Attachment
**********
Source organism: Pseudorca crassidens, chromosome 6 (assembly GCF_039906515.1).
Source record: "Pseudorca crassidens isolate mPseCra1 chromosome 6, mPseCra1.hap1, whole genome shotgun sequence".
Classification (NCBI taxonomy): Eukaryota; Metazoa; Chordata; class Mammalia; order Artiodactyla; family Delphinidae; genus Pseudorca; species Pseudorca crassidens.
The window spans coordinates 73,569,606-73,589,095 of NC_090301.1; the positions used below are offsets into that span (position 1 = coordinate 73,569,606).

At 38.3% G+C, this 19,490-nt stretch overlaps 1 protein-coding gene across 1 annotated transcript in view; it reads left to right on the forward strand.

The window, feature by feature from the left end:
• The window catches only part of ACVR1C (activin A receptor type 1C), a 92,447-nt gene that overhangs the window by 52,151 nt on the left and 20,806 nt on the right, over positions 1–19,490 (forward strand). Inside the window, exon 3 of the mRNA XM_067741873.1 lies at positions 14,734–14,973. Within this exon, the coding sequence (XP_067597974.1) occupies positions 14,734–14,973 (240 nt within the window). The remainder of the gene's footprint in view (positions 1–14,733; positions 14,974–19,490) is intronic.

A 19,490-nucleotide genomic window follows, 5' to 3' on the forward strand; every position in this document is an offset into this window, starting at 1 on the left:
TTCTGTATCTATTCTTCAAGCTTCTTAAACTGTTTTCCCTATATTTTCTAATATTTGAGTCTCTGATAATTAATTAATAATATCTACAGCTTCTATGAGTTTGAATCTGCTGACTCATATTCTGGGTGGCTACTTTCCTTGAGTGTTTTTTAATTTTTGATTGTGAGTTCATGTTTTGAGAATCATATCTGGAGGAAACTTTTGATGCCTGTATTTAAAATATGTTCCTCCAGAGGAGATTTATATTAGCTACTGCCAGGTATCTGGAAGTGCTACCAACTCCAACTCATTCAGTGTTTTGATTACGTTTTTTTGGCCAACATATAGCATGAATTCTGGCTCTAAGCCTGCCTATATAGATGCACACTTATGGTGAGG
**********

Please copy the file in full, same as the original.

Source organism: Pseudorca crassidens, chromosome 6 (assembly GCF_039906515.1).
Source record: "Pseudorca crassidens isolate mPseCra1 chromosome 6, mPseCra1.hap1, whole genome shotgun sequence".
Classification (NCBI taxonomy): Eukaryota; Metazoa; Chordata; class Mammalia; order Artiodactyla; family Delphinidae; genus Pseudorca; species Pseudorca crassidens.
The window spans coordinates 73,569,606-73,589,095 of NC_090301.1; the positions used below are offsets into that span (position 1 = coordinate 73,569,606).

At 38.3% G+C, this 19,490-nt stretch overlaps 1 protein-coding gene across 1 annotated transcript in view; it reads left to right on the forward strand.

The window, feature by feature from the left end:
• The window catches only part of ACVR1C (activin A receptor type 1C), a 92,447-nt gene that overhangs the window by 52,151 nt on the left and 20,806 nt on the right, over positions 1–19,490 (forward strand). Inside the window, exon 3 of the mRNA XM_067741873.1 lies at positions 14,734–14,973. Within this exon, the coding sequence (XP_067597974.1) occupies positions 14,734–14,973 (240 nt within the window). The remainder of the gene's footprint in view (positions 1–14,733; positions 14,974–19,490) is intronic.

A 19,490-nucleotide genomic window follows, 5' to 3' on the forward strand; every position in this document is an offset into this window, starting at 1 on the left:
TTCTGTATCTATTCTTCAAGCTTCTTAAACTGTTTTCCCTATATTTTCTAATATTTGAGTCTCTGATAATTAATTAATAATATCTACAGCTTCTATGAGTTTGAATCTGCTGACTCATATTCTGGGTGGCTACTTTCCTTGAGTGTTTTTTAATTTTTGATTGTGAGTTCATGTTTTGAGAATCATATCTGGAGGAAACTTTTGATGCCTGTATTTAAAATATGTTCCTCCAGAGGAGATTTATATTAGCTACTGCCAGGTATCTGGAAGTGCTACCAACTCCAACTCATTCAGTGTTTTGATTACGTTTTTTTGGCCAACATATAGCATGAATTCTGGCTCTAAGCCTGCCTATATAGATGCACACTTATGGTGAGG